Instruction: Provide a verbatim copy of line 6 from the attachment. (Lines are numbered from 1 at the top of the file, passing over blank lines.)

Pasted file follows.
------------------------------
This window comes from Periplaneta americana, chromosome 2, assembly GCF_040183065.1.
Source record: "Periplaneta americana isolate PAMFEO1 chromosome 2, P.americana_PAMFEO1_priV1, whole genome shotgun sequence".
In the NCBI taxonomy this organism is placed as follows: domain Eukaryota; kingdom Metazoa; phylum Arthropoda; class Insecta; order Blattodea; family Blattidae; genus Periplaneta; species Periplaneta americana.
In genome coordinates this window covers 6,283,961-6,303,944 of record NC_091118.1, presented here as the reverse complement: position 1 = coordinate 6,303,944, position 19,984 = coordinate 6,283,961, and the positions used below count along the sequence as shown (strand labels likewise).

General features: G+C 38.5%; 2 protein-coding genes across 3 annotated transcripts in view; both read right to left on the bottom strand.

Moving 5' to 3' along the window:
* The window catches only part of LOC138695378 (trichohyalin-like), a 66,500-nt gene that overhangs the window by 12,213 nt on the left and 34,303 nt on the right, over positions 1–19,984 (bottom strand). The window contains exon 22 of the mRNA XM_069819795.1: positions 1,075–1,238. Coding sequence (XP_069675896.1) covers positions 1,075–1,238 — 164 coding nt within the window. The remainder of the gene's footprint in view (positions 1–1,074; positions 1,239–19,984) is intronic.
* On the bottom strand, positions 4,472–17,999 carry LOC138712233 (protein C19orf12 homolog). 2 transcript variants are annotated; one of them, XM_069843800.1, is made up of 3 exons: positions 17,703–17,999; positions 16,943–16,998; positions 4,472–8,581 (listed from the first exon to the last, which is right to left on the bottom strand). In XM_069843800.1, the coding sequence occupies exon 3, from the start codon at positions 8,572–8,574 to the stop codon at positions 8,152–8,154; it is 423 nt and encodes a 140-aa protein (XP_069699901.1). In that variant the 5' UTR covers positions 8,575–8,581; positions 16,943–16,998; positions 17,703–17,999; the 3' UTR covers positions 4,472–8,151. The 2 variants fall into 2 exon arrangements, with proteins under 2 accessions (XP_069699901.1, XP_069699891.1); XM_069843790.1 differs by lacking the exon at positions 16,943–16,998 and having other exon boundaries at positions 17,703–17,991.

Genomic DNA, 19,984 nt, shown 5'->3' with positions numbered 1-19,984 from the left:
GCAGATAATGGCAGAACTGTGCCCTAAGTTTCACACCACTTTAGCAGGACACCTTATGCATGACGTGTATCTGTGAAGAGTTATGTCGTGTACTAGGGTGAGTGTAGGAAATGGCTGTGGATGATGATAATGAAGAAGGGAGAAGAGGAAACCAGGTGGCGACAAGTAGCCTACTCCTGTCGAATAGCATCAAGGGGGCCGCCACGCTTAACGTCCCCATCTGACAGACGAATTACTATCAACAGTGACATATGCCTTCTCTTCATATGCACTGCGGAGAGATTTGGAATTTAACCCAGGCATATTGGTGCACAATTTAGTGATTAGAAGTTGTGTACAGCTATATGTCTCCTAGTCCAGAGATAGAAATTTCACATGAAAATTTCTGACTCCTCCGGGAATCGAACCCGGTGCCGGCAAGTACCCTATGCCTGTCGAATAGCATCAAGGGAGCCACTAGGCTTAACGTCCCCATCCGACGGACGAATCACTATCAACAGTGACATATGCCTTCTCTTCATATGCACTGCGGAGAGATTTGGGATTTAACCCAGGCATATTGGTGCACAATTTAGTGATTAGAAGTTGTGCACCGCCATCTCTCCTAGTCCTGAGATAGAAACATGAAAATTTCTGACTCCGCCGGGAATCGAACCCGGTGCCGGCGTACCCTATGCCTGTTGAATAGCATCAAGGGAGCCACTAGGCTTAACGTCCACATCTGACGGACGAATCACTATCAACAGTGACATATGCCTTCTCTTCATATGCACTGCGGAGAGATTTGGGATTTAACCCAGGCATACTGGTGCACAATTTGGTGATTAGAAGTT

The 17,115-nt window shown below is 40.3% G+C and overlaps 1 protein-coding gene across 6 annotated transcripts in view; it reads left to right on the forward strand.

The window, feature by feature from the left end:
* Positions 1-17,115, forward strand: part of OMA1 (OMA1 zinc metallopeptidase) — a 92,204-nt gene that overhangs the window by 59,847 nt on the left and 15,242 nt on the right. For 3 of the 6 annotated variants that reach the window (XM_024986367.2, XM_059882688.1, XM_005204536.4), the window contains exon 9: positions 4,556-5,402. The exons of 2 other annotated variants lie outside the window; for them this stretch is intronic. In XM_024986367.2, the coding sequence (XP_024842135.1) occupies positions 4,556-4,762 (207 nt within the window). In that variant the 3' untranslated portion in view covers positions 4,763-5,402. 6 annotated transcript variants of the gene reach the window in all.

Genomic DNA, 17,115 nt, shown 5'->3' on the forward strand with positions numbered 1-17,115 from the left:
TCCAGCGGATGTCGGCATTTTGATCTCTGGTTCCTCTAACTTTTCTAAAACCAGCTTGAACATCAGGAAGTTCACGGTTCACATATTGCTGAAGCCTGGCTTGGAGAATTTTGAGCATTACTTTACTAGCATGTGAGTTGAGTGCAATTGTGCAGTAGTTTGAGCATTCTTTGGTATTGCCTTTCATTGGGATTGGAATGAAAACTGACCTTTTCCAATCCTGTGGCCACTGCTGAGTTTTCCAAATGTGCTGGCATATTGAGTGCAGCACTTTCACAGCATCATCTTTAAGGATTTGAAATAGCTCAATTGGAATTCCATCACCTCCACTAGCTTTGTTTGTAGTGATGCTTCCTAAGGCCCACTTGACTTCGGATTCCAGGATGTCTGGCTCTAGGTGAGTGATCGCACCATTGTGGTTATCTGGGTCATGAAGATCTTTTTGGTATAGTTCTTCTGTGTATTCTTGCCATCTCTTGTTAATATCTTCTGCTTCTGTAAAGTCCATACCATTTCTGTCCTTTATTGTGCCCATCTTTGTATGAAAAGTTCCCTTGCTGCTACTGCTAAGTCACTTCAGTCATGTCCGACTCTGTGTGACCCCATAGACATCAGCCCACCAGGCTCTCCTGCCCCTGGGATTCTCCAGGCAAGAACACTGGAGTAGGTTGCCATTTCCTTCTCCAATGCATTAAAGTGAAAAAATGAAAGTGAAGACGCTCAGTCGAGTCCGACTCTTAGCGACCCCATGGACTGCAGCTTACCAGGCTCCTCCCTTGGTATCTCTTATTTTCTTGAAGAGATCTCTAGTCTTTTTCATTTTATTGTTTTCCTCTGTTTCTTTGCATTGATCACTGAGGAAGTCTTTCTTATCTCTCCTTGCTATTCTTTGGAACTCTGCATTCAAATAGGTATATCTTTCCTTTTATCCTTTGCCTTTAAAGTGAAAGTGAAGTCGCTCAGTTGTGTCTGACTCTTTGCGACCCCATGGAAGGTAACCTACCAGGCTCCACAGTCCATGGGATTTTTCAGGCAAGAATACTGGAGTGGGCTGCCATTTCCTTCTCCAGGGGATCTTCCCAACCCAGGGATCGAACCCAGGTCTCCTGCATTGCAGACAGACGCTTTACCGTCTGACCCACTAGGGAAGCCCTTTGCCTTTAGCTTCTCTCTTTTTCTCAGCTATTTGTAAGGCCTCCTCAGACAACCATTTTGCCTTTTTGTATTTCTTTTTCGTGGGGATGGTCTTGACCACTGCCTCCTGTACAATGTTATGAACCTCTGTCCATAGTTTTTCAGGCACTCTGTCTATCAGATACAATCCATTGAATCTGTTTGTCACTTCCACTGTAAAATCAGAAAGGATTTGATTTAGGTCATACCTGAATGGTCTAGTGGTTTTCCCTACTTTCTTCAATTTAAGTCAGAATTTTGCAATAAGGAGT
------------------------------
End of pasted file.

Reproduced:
Moving 5' to 3' along the window: